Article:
- Preparation is key. It may seem like a no-brainer – test-takers must prepare months and months before exam day. You need to get a feel for it, be acquainted with the exam format, and get a taste of the ticking clock. It’s so easy to dismiss practice tests, especially when you’re juggling multiple things at once, but it helps to dedicate a certain time for drills even with a busy schedule.
- Try to incorporate strategy-based, logic-oriented games into your free time. To prevent burnout, you must know when to rest and refresh your brain. If you still have time, it’s good to destress with logic games. Try out a few puzzles, and exercise those neurons – these tiny changes in routine are worth trying.
- Simulate test day with every practice test. Of course, this isn’t always a luxury that most of us have, considering the changes brought about by the pandemic. But if you’re taking it at home (via LSAT-Flex), it’s easier for you to get more comfortable with your testing space. Try to make your surroundings more exam-friendly – set aside all distractions, and act as if you’re going to take the actual test every time you finish practice tests.
- Manage your time wisely during the exam. The beauty of the LSATs? You can decide which section you can answer first. Depending on your strengths and weaknesses, you must be able to come up with the right order for you. Save all of the harder sections for last, and try to bring in as many points on the first parts.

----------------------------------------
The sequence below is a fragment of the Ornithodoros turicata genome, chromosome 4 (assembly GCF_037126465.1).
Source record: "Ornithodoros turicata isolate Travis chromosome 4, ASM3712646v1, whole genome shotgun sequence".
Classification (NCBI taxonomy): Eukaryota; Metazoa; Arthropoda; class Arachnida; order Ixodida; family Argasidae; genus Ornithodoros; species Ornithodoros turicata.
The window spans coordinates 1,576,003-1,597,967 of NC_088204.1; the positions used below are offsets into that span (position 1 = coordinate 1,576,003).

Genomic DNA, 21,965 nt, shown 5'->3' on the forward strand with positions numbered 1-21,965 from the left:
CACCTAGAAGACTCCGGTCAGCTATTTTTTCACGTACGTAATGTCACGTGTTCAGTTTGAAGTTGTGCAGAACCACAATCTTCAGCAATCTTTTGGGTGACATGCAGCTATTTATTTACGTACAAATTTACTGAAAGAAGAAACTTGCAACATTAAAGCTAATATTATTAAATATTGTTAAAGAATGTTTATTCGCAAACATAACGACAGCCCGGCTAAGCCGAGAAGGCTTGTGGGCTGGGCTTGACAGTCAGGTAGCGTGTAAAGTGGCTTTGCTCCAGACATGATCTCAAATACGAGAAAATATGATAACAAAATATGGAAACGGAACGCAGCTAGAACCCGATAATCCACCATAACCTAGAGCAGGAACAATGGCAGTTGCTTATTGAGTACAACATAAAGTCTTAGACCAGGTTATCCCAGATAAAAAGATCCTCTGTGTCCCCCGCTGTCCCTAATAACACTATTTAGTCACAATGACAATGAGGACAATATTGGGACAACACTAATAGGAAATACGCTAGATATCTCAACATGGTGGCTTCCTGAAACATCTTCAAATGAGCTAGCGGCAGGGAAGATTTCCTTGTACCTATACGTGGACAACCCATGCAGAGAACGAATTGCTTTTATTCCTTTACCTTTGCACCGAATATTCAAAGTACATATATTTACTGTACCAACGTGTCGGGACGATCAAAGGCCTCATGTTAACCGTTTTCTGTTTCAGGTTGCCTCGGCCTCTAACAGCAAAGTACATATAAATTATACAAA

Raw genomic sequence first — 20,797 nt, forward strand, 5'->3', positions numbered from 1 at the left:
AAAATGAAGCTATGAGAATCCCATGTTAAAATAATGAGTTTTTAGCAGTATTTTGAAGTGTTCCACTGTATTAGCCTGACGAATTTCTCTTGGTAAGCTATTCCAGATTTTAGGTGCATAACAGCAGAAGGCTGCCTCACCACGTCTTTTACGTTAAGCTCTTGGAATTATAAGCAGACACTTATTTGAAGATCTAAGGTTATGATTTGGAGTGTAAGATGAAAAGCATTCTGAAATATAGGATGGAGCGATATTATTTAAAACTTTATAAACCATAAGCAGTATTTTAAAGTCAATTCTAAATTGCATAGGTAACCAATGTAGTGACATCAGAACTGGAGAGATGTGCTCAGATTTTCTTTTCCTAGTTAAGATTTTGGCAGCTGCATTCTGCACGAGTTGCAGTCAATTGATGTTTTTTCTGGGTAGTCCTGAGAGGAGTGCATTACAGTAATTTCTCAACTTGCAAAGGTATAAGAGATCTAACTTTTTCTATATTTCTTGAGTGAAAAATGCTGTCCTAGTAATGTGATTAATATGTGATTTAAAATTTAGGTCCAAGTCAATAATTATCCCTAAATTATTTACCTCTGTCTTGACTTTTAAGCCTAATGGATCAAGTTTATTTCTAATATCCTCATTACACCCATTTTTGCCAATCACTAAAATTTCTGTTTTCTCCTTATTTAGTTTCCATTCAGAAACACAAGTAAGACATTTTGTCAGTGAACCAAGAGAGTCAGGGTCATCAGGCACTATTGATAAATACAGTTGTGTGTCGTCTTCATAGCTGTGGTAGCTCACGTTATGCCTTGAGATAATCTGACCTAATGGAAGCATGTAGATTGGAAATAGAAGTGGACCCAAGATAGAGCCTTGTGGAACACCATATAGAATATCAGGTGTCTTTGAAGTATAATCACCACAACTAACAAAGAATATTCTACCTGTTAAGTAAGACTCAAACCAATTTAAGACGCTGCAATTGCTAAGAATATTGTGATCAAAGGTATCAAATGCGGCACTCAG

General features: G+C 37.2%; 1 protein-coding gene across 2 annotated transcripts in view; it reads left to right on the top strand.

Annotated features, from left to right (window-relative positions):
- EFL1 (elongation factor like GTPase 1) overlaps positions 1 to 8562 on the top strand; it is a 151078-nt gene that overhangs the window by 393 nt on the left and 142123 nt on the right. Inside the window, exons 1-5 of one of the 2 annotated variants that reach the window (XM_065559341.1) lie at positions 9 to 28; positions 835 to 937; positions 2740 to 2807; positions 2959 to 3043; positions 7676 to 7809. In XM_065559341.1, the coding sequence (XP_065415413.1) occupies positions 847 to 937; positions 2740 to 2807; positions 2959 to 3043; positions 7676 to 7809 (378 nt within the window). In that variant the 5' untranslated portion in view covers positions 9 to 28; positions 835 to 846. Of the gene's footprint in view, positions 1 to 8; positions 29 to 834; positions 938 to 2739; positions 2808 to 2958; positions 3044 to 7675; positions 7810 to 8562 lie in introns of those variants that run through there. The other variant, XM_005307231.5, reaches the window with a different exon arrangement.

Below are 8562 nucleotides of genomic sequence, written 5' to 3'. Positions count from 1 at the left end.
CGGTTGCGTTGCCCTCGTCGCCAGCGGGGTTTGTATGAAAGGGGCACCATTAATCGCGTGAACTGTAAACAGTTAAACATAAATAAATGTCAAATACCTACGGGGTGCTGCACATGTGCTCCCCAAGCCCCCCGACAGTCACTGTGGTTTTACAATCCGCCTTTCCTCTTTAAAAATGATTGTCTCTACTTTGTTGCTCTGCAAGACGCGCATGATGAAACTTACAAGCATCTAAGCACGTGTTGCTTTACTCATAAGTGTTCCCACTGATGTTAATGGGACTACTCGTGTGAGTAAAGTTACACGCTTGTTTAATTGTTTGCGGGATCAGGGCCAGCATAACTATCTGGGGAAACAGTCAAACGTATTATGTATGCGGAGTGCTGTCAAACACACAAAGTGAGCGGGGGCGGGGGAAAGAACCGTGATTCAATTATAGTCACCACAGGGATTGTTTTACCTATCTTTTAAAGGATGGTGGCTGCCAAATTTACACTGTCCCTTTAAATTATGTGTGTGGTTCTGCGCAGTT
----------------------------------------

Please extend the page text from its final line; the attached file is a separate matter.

- Keep on moving. Sometimes, we’re hardheaded enough to cost ourselves more points had we skipped a few items. Every question is worth the same point, so don’t be too hard on yourself. Focus – you must divide and conquer and prevent any time wasters during your exam (and that includes trying too hard).
- Additionally, don’t leave anything blank. If you’re pressed for time and still have unanswered blanks, don’t leave them unanswered. Instead, fill them in – statistically speaking, you’ll probably get 2-3 items right just by guessing. This will give your final scores a boost, too.
- Take note of the high-yield stuff. Being familiar with the exam format is one thing, but taking note of the bigger fish is another. As we’ve mentioned, the Logical Reasoning portion makes up two of the five LSAT sections, so don’t take it for granted. Always try to polish and perfect your logical reasoning skills – it will make or break your test results.
- Don’t take the LSAT Writing Sample for granted. Yes, we know by this point, you’re going to be super exhausted. You’ll think: “Hey, this part isn’t graded, so it may be safe to screw this up,” but it’s a bad idea to do so. Depending on the school, they may choose to take a peek at your Writing Sample (or even put great weight on it). Do your part, practice a few writing samples, and face it head-on.
- Relax and enjoy the ride. Take a deep breath. Let the nerves subside before starting anything. Don’t let your expectations get the best of you. You don’t need to get all answers perfect – you need to do your best. Even if you theoretically get 2-3 questions wrong, you will still have the chance to snag a full 180. You got this!